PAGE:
When other people do it, generally it looks really simple. But the thought for some is just terrifying!
If that sounds like you, then read on to discover how you can be papering a room in next to no time by learning from the pro's.
Wallpaper, can really transform the look and feel of a room. Either by covering the entire space, or just creating a feature wall. First things first, you need to make sure that the room is prepared for hanging wall paper.
Ensure that the room is clean, surfaces free from dust, grease and grime and that the room itself is clutter free to allow for easy movement and space to get around.The last thing you want is the paper getting ruined by clinging on to a piece of furniture!
If you have had damp or mould, then you may need to seek professional help first, or at least use a good fungicidal cleaner.
If you have newly plastered walls, it may mean you need to cover with a sealant first. This will help the paste to adhere to the wall more easily, and not just soak deep into the wall.
If you want to do things the right way, it is a good idea to place lining paper on the wall, before the actual wallpaper. This helps with rooms with imperfections, which let's be honest, is most rooms!It may sound obvious, but make sure you work from the top down when hanging wall paper and make sure you do not overlap paper, as this will then show through once it is complete and will stand out and look wrong.
Watch the video below first to see some overview on all this, including hanging the lining paper first of all. It's a short video from a UK D.I.Y store that is very popular, and gives you some great advice...
Once you have done the prep, leave at least 24 hours to dry before moving on to the actual main wallpaper hanging.
Call us at Hot Pot Paint if you need help. We stock many of the items you will need here in store.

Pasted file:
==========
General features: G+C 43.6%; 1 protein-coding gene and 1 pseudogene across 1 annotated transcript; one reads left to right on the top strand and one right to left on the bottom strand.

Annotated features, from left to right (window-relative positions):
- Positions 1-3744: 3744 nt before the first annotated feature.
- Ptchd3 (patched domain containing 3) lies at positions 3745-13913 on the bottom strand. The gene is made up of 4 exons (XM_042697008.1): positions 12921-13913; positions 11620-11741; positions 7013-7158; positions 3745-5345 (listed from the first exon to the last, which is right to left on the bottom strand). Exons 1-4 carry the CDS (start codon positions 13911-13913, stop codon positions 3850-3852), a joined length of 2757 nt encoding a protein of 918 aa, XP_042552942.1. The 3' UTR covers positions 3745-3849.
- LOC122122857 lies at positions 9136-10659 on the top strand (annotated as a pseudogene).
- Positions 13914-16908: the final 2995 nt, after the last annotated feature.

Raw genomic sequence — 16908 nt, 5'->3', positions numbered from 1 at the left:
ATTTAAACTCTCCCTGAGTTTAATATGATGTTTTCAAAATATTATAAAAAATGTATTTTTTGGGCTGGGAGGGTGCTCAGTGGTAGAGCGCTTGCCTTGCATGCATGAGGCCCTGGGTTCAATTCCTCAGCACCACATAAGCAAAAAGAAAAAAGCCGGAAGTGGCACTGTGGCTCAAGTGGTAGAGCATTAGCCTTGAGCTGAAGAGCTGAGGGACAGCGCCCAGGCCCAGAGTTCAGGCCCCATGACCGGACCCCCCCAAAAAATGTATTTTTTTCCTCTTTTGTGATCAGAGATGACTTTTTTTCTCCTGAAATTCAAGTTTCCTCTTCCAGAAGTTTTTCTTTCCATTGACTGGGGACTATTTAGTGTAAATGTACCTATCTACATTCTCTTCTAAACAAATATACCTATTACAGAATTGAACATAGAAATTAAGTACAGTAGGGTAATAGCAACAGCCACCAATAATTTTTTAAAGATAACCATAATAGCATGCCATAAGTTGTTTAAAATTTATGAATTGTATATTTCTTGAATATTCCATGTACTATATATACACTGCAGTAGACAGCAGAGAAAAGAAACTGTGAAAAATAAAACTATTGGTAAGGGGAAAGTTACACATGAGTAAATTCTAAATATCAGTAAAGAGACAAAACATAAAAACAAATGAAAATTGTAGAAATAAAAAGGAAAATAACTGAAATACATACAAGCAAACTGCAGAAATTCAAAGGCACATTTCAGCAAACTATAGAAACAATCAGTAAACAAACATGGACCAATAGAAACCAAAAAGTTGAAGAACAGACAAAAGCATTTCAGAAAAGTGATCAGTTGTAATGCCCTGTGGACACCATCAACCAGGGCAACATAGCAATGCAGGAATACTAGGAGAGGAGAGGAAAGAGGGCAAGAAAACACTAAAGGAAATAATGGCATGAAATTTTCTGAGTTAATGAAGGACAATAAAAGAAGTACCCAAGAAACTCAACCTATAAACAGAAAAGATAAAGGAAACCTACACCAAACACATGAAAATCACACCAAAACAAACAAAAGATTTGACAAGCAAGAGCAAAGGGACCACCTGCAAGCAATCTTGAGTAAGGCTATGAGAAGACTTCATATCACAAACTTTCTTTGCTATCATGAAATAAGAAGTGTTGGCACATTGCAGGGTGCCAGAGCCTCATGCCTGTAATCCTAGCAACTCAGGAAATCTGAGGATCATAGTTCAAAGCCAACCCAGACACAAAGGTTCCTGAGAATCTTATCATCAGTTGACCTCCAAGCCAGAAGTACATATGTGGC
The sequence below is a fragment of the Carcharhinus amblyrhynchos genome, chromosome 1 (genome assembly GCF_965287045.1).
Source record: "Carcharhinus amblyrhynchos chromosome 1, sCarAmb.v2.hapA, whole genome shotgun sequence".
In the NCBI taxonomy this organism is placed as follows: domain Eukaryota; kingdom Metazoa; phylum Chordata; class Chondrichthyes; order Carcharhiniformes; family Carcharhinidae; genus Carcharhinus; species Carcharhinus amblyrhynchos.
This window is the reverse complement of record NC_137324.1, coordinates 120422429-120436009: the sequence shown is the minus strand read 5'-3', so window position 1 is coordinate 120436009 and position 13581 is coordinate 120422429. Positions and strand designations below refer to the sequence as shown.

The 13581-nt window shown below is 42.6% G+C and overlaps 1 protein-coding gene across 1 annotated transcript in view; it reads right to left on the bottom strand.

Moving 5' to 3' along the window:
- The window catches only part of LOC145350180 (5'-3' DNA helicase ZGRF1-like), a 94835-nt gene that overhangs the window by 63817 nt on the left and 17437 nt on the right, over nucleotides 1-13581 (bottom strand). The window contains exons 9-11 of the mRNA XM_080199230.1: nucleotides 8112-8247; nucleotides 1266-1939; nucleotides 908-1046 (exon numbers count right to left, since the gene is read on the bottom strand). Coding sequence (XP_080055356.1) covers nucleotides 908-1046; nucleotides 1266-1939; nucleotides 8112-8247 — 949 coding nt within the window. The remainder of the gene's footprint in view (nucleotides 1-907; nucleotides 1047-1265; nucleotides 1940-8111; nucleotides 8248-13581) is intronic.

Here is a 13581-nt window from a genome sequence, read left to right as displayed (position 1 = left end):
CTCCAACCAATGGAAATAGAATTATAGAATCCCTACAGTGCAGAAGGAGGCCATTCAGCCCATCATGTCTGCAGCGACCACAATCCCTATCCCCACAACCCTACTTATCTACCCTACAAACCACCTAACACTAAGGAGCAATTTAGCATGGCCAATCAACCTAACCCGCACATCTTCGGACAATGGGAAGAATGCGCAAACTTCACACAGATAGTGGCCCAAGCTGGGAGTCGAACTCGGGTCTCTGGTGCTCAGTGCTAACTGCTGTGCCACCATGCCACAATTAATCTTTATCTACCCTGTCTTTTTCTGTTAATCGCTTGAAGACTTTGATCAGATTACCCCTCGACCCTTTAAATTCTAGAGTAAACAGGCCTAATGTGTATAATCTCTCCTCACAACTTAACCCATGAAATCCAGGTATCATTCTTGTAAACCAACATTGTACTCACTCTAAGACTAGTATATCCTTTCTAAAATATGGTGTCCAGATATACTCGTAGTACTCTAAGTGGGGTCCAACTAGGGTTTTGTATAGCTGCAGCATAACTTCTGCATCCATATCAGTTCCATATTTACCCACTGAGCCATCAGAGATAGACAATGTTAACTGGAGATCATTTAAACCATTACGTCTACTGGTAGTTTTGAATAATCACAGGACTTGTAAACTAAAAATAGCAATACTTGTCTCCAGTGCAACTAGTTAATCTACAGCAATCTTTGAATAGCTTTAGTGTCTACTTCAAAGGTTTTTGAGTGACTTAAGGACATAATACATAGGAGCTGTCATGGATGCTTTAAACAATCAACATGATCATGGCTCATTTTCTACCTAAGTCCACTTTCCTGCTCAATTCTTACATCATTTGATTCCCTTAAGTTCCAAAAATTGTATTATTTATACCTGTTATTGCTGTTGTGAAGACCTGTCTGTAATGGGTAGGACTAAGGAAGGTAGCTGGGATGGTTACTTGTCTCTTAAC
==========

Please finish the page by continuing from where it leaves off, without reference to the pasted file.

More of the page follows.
The best way to know how much wallpaper to use is to measure or check the width of the wallpaper you are going to use.
Then, measure the width of the walls you wish to cover and divide by the width of the wallpaper.
This will give you the number of drops you need.
Then measure the height of the room and multiply the height by the drops to get the amount required.
Remember to allow around 10-15% extra for cutting and also remember that you may be going around a door or window, which means you will need less than the first calculation.
Room Prepared - Now it is time to actually do the Main Task.
Some paper actually comes with adhesive already on the paper. But in the main, you will need to paste adhesive yourself.
On a plain wall, it is always advisable to start in the middle and work outwards. If the wall has a focal point, then start in the middle of this item.
Make sure you measure from the top of the wall to the skirting and add a little extra for trimming. A good guide is to add 100mm or 10cm.
Make sure you find the starting point on the paper, especially when using a repeat pattern. Speak to the store for guidance on the right way to hang if unsure.
BEFORE you start with the adhesive, make sure you READ the label first. Some need water added, others are premixed.
If you can, get someone to help you when pasting and placing the wallpaper as this will make the job so much simpler.
Ensure you have dust sheets down or something to catch any adhesive spill that may happen.
Sometimes you may need to wait for the adhesive to soak into the paper a little prior to hanging. Check both paper and adhesive labels for correct instruction.You are now ready to begin hanging the actual paper.
Watch the video below for more advice, including how to correctly trim the wallpaper
Any questions? Give us a call in store - 016 428 5525 /1113
If you have obstacles or corners to work around in your room of choice, then be sure to watch this video below for more help.
If you hate painting, and just want to hang paper, then this article will be a good read for you 🙂
This Pinterest Page is an abundant resource of Hanging Wallpaper
If you want to see a short vintage video for a little chuckle, then make sure you watch this one from the London Palladium
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